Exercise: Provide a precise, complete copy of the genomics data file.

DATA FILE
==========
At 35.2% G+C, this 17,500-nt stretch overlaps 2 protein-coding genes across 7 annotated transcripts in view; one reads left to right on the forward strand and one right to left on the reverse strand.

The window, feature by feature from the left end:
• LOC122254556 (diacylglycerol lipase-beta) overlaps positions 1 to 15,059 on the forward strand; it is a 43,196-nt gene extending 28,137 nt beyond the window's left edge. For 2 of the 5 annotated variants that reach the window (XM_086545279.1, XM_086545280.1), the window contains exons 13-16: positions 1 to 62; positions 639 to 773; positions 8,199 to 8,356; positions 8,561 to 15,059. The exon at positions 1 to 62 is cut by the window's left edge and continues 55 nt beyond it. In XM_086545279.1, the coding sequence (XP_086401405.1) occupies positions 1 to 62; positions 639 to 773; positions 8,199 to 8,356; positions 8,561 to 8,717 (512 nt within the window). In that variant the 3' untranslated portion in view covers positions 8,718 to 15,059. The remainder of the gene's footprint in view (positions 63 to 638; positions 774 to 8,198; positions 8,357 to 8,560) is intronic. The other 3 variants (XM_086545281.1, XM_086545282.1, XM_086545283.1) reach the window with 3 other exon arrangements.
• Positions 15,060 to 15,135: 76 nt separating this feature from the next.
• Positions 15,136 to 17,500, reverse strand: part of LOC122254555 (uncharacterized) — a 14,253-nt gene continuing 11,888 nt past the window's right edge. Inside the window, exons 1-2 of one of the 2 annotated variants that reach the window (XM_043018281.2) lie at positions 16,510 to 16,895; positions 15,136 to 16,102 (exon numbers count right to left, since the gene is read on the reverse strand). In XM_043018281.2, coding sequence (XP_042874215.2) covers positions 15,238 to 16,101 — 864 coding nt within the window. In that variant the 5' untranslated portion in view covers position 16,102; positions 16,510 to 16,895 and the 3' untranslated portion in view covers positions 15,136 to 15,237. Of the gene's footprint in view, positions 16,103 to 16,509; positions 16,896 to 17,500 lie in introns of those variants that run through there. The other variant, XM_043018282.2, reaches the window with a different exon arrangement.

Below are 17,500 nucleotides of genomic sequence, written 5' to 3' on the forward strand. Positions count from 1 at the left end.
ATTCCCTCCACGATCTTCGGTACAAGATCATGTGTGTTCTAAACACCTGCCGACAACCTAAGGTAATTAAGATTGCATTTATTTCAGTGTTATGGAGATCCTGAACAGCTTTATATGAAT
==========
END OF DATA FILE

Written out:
At 35.2% G+C, this 17,500-nt stretch overlaps 2 protein-coding genes across 7 annotated transcripts in view; one reads left to right on the forward strand and one right to left on the reverse strand.

The window, feature by feature from the left end:
• LOC122254556 (diacylglycerol lipase-beta) overlaps positions 1 to 15,059 on the forward strand; it is a 43,196-nt gene extending 28,137 nt beyond the window's left edge. For 2 of the 5 annotated variants that reach the window (XM_086545279.1, XM_086545280.1), the window contains exons 13-16: positions 1 to 62; positions 639 to 773; positions 8,199 to 8,356; positions 8,561 to 15,059. The exon at positions 1 to 62 is cut by the window's left edge and continues 55 nt beyond it. In XM_086545279.1, the coding sequence (XP_086401405.1) occupies positions 1 to 62; positions 639 to 773; positions 8,199 to 8,356; positions 8,561 to 8,717 (512 nt within the window). In that variant the 3' untranslated portion in view covers positions 8,718 to 15,059. The remainder of the gene's footprint in view (positions 63 to 638; positions 774 to 8,198; positions 8,357 to 8,560) is intronic. The other 3 variants (XM_086545281.1, XM_086545282.1, XM_086545283.1) reach the window with 3 other exon arrangements.
• Positions 15,060 to 15,135: 76 nt separating this feature from the next.
• Positions 15,136 to 17,500, reverse strand: part of LOC122254555 (uncharacterized) — a 14,253-nt gene continuing 11,888 nt past the window's right edge. Inside the window, exons 1-2 of one of the 2 annotated variants that reach the window (XM_043018281.2) lie at positions 16,510 to 16,895; positions 15,136 to 16,102 (exon numbers count right to left, since the gene is read on the reverse strand). In XM_043018281.2, coding sequence (XP_042874215.2) covers positions 15,238 to 16,101 — 864 coding nt within the window. In that variant the 5' untranslated portion in view covers position 16,102; positions 16,510 to 16,895 and the 3' untranslated portion in view covers positions 15,136 to 15,237. Of the gene's footprint in view, positions 16,103 to 16,509; positions 16,896 to 17,500 lie in introns of those variants that run through there. The other variant, XM_043018282.2, reaches the window with a different exon arrangement.

Below are 17,500 nucleotides of genomic sequence, written 5' to 3' on the forward strand. Positions count from 1 at the left end.
ATTCCCTCCACGATCTTCGGTACAAGATCATGTGTGTTCTAAACACCTGCCGACAACCTAAGGTAATTAAGATTGCATTTATTTCAGTGTTATGGAGATCCTGAACAGCTTTATATGAAT